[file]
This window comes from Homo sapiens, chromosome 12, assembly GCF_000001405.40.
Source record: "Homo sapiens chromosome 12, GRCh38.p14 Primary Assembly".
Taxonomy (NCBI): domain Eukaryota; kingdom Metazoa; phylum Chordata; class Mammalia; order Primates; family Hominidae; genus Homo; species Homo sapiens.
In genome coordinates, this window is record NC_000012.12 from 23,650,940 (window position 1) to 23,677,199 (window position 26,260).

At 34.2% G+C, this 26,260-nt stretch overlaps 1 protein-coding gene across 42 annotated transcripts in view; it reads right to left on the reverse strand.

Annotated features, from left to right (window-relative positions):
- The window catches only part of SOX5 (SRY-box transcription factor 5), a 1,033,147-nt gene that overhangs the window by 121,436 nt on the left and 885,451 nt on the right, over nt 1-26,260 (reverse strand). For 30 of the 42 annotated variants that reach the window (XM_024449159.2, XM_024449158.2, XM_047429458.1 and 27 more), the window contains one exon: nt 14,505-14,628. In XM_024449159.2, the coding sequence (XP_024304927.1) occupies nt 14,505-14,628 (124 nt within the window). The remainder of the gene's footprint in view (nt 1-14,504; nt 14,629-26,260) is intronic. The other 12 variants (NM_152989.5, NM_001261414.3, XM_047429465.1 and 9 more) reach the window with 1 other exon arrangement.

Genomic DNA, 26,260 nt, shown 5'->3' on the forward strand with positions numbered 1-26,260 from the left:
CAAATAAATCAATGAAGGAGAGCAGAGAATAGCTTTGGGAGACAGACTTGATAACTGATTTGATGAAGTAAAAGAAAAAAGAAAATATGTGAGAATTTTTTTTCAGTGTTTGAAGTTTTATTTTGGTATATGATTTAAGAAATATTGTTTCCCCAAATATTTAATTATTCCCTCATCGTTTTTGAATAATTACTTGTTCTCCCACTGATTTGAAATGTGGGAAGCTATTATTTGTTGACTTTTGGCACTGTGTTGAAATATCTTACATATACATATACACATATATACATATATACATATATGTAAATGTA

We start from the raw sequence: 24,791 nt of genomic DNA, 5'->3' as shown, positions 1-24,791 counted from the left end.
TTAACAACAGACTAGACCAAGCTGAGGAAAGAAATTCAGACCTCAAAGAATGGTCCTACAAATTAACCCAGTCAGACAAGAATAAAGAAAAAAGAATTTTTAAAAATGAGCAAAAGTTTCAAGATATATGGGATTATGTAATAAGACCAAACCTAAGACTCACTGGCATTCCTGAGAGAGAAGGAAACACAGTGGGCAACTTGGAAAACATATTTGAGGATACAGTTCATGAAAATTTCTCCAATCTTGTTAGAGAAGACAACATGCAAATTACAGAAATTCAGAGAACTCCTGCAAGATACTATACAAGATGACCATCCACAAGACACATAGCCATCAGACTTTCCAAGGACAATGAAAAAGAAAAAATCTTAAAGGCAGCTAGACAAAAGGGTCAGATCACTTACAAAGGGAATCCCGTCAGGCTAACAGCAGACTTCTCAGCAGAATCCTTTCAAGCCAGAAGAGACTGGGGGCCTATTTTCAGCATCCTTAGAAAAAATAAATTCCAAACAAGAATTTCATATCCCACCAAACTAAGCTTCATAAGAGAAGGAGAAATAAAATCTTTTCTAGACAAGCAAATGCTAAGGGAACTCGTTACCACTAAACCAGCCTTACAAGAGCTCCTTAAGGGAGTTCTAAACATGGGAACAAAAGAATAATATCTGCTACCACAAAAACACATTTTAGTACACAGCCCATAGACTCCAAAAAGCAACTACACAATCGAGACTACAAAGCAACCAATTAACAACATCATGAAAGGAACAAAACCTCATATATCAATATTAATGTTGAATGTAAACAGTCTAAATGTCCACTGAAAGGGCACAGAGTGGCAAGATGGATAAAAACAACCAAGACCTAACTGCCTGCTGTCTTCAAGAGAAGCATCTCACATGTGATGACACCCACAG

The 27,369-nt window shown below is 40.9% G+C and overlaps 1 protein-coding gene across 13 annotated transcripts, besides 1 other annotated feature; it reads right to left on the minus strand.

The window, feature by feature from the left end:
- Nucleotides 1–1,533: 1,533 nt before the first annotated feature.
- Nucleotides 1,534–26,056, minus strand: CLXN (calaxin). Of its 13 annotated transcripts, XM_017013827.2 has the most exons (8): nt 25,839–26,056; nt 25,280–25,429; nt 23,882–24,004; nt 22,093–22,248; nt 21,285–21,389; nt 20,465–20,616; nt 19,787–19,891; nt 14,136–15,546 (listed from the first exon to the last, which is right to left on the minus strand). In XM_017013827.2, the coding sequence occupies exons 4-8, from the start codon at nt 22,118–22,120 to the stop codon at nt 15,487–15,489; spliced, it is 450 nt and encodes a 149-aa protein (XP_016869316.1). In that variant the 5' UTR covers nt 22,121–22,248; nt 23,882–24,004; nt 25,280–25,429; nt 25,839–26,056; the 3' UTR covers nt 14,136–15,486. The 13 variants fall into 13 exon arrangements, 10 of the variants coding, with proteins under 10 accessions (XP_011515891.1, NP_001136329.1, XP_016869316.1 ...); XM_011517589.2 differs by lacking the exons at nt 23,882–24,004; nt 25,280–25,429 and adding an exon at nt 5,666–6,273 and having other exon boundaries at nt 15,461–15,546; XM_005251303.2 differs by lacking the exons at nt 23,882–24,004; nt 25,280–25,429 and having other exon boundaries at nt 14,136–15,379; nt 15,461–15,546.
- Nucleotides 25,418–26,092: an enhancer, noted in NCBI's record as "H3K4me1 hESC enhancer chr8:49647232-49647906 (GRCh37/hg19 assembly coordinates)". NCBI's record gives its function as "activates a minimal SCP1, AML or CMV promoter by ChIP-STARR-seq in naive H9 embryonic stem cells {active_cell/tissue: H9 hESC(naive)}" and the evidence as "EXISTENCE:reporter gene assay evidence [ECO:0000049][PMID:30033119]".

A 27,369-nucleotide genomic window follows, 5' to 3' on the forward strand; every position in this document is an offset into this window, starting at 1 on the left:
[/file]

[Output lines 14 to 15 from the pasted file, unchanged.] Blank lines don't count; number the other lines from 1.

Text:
- Nucleotides 1–1,533: 1,533 nt before the first annotated feature.
- Nucleotides 1,534–26,056, minus strand: CLXN (calaxin). Of its 13 annotated transcripts, XM_017013827.2 has the most exons (8): nt 25,839–26,056; nt 25,280–25,429; nt 23,882–24,004; nt 22,093–22,248; nt 21,285–21,389; nt 20,465–20,616; nt 19,787–19,891; nt 14,136–15,546 (listed from the first exon to the last, which is right to left on the minus strand). In XM_017013827.2, the coding sequence occupies exons 4-8, from the start codon at nt 22,118–22,120 to the stop codon at nt 15,487–15,489; spliced, it is 450 nt and encodes a 149-aa protein (XP_016869316.1). In that variant the 5' UTR covers nt 22,121–22,248; nt 23,882–24,004; nt 25,280–25,429; nt 25,839–26,056; the 3' UTR covers nt 14,136–15,486. The 13 variants fall into 13 exon arrangements, 10 of the variants coding, with proteins under 10 accessions (XP_011515891.1, NP_001136329.1, XP_016869316.1 ...); XM_011517589.2 differs by lacking the exons at nt 23,882–24,004; nt 25,280–25,429 and adding an exon at nt 5,666–6,273 and having other exon boundaries at nt 15,461–15,546; XM_005251303.2 differs by lacking the exons at nt 23,882–24,004; nt 25,280–25,429 and having other exon boundaries at nt 14,136–15,379; nt 15,461–15,546.